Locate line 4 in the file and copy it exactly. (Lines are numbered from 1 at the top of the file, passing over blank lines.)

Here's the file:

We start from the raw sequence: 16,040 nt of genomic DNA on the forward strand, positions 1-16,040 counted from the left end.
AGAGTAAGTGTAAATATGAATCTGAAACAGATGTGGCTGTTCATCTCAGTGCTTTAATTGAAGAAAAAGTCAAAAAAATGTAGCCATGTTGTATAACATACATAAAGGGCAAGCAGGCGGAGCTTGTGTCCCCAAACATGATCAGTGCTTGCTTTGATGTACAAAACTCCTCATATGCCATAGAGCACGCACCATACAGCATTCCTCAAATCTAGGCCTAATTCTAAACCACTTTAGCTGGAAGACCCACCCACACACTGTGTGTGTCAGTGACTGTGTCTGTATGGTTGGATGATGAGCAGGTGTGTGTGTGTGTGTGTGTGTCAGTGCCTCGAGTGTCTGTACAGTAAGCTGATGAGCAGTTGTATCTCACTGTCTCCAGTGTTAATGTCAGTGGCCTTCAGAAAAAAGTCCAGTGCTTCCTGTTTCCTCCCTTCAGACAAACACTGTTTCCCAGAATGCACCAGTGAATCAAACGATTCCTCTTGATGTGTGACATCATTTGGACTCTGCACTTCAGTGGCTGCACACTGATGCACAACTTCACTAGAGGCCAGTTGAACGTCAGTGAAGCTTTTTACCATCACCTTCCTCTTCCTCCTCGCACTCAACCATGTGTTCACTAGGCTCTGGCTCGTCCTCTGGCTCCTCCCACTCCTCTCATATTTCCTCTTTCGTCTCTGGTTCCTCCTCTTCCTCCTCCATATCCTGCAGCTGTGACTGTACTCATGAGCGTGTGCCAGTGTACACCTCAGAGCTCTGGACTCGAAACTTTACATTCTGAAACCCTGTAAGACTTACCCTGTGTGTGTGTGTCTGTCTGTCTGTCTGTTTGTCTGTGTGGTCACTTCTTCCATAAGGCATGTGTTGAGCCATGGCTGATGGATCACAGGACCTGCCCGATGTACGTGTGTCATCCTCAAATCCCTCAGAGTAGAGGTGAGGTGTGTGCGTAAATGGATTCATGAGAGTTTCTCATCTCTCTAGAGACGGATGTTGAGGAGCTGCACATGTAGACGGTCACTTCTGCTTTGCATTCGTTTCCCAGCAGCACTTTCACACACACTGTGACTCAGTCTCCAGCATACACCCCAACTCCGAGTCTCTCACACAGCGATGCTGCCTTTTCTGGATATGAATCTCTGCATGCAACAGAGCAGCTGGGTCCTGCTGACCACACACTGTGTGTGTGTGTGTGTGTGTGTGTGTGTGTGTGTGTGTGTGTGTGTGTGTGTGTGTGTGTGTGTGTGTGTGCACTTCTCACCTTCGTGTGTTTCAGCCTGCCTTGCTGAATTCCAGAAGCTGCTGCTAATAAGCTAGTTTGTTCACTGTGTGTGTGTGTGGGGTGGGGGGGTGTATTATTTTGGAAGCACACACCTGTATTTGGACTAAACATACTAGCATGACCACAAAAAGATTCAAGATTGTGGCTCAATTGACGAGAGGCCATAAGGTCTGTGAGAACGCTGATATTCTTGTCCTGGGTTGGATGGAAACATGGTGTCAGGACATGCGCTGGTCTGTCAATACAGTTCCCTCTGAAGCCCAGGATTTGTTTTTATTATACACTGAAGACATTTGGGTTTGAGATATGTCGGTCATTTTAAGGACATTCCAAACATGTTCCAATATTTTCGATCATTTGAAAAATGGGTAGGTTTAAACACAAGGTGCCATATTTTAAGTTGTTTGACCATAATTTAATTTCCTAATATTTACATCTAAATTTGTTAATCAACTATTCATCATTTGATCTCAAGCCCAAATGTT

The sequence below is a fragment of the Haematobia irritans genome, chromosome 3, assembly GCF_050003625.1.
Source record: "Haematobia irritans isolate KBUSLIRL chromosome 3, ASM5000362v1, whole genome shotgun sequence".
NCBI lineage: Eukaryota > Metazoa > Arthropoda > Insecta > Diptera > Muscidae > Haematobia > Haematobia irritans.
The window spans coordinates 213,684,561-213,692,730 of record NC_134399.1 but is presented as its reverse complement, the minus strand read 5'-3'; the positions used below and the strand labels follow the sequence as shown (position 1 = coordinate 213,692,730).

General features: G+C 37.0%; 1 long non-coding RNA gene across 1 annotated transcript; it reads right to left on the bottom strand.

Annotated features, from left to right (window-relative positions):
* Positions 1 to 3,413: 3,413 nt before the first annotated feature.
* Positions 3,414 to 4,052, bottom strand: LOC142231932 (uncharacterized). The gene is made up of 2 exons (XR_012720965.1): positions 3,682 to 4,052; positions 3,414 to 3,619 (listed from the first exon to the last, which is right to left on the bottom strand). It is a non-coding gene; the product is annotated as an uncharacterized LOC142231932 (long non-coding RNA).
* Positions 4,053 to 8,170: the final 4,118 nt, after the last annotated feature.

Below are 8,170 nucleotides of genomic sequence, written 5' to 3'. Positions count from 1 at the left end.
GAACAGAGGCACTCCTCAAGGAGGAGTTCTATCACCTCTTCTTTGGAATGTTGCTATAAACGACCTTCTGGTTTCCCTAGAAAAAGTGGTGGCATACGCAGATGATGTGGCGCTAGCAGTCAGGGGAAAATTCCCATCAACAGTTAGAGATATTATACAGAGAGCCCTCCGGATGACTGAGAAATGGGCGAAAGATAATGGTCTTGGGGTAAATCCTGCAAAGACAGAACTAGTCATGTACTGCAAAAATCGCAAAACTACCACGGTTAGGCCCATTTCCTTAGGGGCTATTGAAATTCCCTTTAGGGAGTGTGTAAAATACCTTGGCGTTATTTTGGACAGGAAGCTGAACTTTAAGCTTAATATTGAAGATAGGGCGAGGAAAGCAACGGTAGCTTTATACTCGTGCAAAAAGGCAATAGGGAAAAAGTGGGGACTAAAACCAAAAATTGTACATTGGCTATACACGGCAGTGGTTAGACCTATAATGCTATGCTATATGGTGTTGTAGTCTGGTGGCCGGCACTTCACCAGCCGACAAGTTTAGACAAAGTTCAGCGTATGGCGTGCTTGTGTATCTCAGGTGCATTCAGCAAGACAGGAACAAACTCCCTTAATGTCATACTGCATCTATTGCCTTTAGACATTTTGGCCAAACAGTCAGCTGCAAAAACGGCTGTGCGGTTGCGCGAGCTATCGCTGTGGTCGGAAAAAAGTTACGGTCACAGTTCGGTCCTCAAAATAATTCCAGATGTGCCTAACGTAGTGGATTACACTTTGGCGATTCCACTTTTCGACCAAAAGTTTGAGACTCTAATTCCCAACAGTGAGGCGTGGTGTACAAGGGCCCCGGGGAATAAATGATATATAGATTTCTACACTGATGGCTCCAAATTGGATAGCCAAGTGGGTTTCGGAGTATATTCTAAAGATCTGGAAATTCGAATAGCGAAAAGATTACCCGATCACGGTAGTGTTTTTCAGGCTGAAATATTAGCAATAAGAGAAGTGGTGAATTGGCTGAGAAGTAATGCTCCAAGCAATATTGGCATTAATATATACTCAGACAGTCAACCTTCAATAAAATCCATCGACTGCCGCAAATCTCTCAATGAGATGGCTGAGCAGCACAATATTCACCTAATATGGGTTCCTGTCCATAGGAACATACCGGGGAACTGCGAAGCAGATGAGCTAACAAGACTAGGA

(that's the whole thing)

Source record: "Haematobia irritans isolate KBUSLIRL chromosome 3, ASM5000362v1, whole genome shotgun sequence".